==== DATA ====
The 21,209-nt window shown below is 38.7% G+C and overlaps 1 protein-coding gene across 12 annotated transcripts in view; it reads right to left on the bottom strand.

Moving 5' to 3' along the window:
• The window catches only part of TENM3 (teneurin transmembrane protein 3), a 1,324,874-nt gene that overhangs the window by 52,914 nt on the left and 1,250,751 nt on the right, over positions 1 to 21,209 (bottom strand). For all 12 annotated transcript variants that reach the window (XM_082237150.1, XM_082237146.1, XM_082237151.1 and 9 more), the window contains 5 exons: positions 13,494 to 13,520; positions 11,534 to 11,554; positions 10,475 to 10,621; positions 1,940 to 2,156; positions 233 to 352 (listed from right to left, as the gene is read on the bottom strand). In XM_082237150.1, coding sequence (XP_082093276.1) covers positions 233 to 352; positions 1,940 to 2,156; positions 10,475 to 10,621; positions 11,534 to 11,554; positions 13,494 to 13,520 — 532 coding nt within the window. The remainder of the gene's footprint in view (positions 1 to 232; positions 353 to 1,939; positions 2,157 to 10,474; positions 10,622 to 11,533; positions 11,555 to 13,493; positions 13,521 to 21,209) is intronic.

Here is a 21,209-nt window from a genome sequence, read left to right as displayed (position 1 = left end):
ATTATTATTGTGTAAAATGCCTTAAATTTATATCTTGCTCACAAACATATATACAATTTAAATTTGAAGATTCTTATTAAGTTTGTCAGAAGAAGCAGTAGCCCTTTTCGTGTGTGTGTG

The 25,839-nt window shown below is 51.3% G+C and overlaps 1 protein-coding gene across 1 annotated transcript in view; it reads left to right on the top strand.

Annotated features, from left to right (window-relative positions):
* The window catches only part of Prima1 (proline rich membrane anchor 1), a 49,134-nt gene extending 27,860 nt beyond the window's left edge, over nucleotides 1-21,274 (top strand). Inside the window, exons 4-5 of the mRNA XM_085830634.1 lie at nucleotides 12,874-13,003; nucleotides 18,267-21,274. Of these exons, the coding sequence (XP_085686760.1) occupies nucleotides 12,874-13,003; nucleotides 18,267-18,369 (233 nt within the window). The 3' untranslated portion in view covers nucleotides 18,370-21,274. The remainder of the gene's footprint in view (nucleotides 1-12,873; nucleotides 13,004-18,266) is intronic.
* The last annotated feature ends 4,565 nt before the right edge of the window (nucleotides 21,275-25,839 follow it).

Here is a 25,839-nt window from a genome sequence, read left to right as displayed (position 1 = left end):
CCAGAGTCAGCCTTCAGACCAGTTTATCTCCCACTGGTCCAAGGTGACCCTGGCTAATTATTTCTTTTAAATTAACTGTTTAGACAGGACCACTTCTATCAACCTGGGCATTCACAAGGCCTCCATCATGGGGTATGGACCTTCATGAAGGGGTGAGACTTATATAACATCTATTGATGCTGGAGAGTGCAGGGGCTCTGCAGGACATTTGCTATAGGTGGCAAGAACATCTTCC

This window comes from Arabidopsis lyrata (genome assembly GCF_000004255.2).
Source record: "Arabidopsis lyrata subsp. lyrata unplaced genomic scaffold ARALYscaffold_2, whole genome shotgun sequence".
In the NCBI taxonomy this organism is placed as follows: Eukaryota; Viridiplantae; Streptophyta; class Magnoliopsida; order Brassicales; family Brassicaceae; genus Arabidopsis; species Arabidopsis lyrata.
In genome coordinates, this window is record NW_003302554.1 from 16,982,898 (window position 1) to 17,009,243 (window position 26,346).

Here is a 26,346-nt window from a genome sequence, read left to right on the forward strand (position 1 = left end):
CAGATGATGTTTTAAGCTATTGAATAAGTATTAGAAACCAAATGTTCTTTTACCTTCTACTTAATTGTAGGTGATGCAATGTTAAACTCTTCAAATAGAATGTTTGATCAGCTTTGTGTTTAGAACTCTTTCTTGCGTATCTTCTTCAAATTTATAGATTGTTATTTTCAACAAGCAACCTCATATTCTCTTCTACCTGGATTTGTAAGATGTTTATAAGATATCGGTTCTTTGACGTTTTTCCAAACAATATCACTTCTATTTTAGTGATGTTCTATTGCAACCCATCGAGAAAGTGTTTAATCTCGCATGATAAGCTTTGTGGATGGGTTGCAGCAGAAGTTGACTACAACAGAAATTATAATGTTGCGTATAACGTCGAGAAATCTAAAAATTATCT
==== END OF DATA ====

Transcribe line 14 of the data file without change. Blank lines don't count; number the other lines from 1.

In the NCBI taxonomy this organism is placed as follows: Eukaryota; Viridiplantae; Streptophyta; class Magnoliopsida; order Brassicales; family Brassicaceae; genus Arabidopsis; species Arabidopsis lyrata.